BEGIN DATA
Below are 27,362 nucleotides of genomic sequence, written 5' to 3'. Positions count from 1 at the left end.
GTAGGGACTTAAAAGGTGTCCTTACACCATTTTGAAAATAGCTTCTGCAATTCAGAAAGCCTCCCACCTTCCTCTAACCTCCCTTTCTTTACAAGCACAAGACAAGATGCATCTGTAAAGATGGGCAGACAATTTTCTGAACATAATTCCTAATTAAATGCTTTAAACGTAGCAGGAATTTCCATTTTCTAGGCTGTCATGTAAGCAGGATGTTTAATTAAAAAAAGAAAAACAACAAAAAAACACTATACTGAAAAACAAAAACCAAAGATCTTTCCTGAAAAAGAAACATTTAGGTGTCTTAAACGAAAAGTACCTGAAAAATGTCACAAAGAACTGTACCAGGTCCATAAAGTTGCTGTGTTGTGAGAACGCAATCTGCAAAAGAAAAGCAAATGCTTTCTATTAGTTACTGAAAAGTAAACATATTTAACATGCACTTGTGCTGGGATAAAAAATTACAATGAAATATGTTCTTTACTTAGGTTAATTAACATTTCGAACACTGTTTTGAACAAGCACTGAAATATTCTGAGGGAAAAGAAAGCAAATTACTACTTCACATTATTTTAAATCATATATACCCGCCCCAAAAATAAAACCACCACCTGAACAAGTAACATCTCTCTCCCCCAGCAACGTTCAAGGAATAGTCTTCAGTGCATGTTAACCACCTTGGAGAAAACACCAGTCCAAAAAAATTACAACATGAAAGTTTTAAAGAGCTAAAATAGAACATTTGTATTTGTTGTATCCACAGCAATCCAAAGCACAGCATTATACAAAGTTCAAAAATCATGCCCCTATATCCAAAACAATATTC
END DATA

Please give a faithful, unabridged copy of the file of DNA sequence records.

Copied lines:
Below are 27,362 nucleotides of genomic sequence, written 5' to 3'. Positions count from 1 at the left end.
GTAGGGACTTAAAAGGTGTCCTTACACCATTTTGAAAATAGCTTCTGCAATTCAGAAAGCCTCCCACCTTCCTCTAACCTCCCTTTCTTTACAAGCACAAGACAAGATGCATCTGTAAAGATGGGCAGACAATTTTCTGAACATAATTCCTAATTAAATGCTTTAAACGTAGCAGGAATTTCCATTTTCTAGGCTGTCATGTAAGCAGGATGTTTAATTAAAAAAAGAAAAACAACAAAAAAACACTATACTGAAAAACAAAAACCAAAGATCTTTCCTGAAAAAGAAACATTTAGGTGTCTTAAACGAAAAGTACCTGAAAAATGTCACAAAGAACTGTACCAGGTCCATAAAGTTGCTGTGTTGTGAGAACGCAATCTGCAAAAGAAAAGCAAATGCTTTCTATTAGTTACTGAAAAGTAAACATATTTAACATGCACTTGTGCTGGGATAAAAAATTACAATGAAATATGTTCTTTACTTAGGTTAATTAACATTTCGAACACTGTTTTGAACAAGCACTGAAATATTCTGAGGGAAAAGAAAGCAAATTACTACTTCACATTATTTTAAATCATATATACCCGCCCCAAAAATAAAACCACCACCTGAACAAGTAACATCTCTCTCCCCCAGCAACGTTCAAGGAATAGTCTTCAGTGCATGTTAACCACCTTGGAGAAAACACCAGTCCAAAAAAATTACAACATGAAAGTTTTAAAGAGCTAAAATAGAACATTTGTATTTGTTGTATCCACAGCAATCCAAAGCACAGCATTATACAAAGTTCAAAAATCATGCCCCTATATCCAAAACAATATTC